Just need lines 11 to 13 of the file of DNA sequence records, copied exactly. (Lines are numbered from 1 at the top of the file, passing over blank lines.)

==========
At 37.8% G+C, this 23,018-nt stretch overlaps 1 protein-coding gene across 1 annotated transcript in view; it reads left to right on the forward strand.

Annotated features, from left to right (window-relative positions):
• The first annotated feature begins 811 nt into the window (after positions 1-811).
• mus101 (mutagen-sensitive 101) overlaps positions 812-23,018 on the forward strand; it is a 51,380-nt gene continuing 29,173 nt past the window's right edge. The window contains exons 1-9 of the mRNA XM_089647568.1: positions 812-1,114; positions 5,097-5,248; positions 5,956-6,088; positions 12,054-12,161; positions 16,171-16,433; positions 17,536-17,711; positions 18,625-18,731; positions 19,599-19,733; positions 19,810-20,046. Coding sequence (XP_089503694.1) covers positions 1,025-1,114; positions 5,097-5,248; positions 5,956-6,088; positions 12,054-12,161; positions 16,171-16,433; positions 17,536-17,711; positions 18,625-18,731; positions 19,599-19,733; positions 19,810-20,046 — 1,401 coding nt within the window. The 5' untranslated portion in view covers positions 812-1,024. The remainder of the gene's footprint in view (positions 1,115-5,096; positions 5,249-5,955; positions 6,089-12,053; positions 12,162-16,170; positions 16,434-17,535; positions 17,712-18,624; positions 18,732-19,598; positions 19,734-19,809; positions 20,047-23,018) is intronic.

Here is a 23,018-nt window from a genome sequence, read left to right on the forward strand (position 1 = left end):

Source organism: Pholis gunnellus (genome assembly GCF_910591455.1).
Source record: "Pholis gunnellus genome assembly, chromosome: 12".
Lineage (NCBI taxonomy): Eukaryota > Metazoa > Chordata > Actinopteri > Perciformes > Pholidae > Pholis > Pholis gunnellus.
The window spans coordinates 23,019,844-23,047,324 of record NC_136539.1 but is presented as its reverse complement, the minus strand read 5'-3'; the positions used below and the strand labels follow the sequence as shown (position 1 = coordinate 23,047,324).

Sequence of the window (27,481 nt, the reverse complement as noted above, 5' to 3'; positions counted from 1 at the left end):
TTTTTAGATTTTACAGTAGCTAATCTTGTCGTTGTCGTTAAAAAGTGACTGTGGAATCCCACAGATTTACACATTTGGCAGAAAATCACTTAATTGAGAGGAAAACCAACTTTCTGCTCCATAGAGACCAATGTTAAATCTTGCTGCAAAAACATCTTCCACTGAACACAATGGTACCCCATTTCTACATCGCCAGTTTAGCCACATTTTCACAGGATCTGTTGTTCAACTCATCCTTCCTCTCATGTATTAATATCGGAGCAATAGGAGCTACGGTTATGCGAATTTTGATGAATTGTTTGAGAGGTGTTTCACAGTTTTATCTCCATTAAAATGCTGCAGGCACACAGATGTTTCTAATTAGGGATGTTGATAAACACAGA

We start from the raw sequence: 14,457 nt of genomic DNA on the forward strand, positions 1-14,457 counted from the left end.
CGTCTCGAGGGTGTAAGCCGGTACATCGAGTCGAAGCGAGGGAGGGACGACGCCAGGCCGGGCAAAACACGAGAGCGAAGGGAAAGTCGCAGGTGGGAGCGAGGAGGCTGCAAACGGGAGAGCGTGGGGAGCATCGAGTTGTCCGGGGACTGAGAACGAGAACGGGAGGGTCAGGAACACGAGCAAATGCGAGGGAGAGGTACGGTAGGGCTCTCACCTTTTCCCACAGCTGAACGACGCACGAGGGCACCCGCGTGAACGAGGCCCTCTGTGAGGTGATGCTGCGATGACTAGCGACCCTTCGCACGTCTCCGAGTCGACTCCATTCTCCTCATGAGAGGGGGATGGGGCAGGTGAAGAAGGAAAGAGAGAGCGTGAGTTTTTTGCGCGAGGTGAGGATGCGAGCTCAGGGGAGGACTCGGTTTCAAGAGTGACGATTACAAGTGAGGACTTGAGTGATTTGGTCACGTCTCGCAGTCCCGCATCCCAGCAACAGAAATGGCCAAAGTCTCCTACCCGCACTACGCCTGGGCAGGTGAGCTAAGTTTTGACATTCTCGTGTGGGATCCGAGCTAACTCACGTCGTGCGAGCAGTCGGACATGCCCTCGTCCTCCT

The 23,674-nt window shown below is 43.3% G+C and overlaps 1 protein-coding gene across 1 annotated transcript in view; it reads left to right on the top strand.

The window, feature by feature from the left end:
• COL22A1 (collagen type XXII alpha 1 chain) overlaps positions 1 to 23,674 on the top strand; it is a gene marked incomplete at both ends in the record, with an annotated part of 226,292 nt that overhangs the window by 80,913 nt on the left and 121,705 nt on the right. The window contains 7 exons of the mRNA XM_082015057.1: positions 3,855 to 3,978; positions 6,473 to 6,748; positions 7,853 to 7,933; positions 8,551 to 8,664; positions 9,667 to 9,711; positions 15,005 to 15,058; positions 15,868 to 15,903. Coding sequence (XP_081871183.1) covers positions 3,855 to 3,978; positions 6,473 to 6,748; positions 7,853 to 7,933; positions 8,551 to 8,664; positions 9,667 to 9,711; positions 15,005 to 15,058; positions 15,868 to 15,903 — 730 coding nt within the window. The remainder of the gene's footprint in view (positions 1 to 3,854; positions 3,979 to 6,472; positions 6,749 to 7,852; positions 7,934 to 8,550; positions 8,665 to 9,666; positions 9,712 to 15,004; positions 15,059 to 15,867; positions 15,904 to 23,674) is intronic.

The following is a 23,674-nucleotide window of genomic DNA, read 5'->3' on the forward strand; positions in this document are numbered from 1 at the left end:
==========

TTTTTAGATTTTACAGTAGCTAATCTTGTCGTTGTCGTTAAAAAGTGACTGTGGAATCCCACAGATTTACACATTTGGCAGAAAATCACTTAATTGAGAGGAAAACCAACTTTCTGCTCCATAGAGACCAATGTTAAATCTTGCTGCAAAAACATCTTCCACTGAACACAATGGTACCCCATTTCTACATCGCCAGTTTAGCCACATTTTCACAGGATCTGTTGTTCAACTCATCCTTCCTCTCATGTATTAATATCGGAGCAATAGGAGCTACGGTTATGCGAATTTTGATGAATTGTTTGAGAGGTGTTTCACAGTTTTATCTCCATTAAAATGCTGCAGGCACACAGATGTTTCTAATTAGGGATGTTGATAAACACAGA

We start from the raw sequence: 14,457 nt of genomic DNA on the forward strand, positions 1-14,457 counted from the left end.
CGTCTCGAGGGTGTAAGCCGGTACATCGAGTCGAAGCGAGGGAGGGACGACGCCAGGCCGGGCAAAACACGAGAGCGAAGGGAAAGTCGCAGGTGGGAGCGAGGAGGCTGCAAACGGGAGAGCGTGGGGAGCATCGAGTTGTCCGGGGACTGAGAACGAGAACGGGAGGGTCAGGAACACGAGCAAATGCGAGGGAGAGGTACGGTAGGGCTCTCACCTTTTCCCACAGCTGAACGACGCACGAGGGCACCCGCGTGAACGAGGCCCTCTGTGAGGTGATGCTGCGATGACTAGCGACCCTTCGCACGTCTCCGAGTCGACTCCATTCTCCTCATGAGAGGGGGATGGGGCAGGTGAAGAAGGAAAGAGAGAGCGTGAGTTTTTTGCGCGAGGTGAGGATGCGAGCTCAGGGGAGGACTCGGTTTCAAGAGTGACGATTACAAGTGAGGACTTGAGTGATTTGGTCACGTCTCGCAGTCCCGCATCCCAGCAACAGAAATGGCCAAAGTCTCCTACCCGCACTACGCCTGGGCAGGTGAGCTAAGTTTTGACATTCTCGTGTGGGATCCGAGCTAACTCACGTCGTGCGAGCAGTCGGACATGCCCTCGTCCTCCT